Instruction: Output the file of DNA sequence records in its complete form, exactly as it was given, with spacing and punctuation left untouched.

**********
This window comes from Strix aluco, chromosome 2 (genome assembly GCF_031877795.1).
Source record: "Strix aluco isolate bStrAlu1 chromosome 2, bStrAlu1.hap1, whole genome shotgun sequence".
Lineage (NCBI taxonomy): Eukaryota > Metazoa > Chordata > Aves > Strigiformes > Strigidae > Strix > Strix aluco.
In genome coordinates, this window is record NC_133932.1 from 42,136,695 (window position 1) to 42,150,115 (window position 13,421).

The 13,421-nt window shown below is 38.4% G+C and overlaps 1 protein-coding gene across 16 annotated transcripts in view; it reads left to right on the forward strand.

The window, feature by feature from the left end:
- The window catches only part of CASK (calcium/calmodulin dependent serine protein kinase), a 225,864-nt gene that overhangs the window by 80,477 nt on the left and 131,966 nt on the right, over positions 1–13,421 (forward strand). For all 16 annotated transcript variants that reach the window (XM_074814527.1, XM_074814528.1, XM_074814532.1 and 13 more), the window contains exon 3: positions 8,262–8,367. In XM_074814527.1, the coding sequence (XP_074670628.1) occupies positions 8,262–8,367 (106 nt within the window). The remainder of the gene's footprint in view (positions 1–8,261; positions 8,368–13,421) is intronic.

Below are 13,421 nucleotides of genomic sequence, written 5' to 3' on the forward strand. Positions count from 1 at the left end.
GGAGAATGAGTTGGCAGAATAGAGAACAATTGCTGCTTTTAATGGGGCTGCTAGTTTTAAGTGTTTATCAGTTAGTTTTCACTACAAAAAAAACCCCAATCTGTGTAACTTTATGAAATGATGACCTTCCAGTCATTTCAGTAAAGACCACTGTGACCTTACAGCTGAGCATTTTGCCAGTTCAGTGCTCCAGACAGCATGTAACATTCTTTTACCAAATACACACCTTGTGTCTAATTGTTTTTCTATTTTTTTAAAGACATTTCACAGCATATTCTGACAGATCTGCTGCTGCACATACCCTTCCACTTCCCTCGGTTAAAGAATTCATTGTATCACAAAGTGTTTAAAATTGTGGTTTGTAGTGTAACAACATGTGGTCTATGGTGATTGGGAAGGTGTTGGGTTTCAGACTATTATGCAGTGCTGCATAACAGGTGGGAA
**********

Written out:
This window comes from Strix aluco, chromosome 2 (genome assembly GCF_031877795.1).
Source record: "Strix aluco isolate bStrAlu1 chromosome 2, bStrAlu1.hap1, whole genome shotgun sequence".
Lineage (NCBI taxonomy): Eukaryota > Metazoa > Chordata > Aves > Strigiformes > Strigidae > Strix > Strix aluco.
In genome coordinates, this window is record NC_133932.1 from 42,136,695 (window position 1) to 42,150,115 (window position 13,421).

The 13,421-nt window shown below is 38.4% G+C and overlaps 1 protein-coding gene across 16 annotated transcripts in view; it reads left to right on the forward strand.

The window, feature by feature from the left end:
- The window catches only part of CASK (calcium/calmodulin dependent serine protein kinase), a 225,864-nt gene that overhangs the window by 80,477 nt on the left and 131,966 nt on the right, over positions 1–13,421 (forward strand). For all 16 annotated transcript variants that reach the window (XM_074814527.1, XM_074814528.1, XM_074814532.1 and 13 more), the window contains exon 3: positions 8,262–8,367. In XM_074814527.1, the coding sequence (XP_074670628.1) occupies positions 8,262–8,367 (106 nt within the window). The remainder of the gene's footprint in view (positions 1–8,261; positions 8,368–13,421) is intronic.

Below are 13,421 nucleotides of genomic sequence, written 5' to 3' on the forward strand. Positions count from 1 at the left end.
GGAGAATGAGTTGGCAGAATAGAGAACAATTGCTGCTTTTAATGGGGCTGCTAGTTTTAAGTGTTTATCAGTTAGTTTTCACTACAAAAAAAACCCCAATCTGTGTAACTTTATGAAATGATGACCTTCCAGTCATTTCAGTAAAGACCACTGTGACCTTACAGCTGAGCATTTTGCCAGTTCAGTGCTCCAGACAGCATGTAACATTCTTTTACCAAATACACACCTTGTGTCTAATTGTTTTTCTATTTTTTTAAAGACATTTCACAGCATATTCTGACAGATCTGCTGCTGCACATACCCTTCCACTTCCCTCGGTTAAAGAATTCATTGTATCACAAAGTGTTTAAAATTGTGGTTTGTAGTGTAACAACATGTGGTCTATGGTGATTGGGAAGGTGTTGGGTTTCAGACTATTATGCAGTGCTGCATAACAGGTGGGAA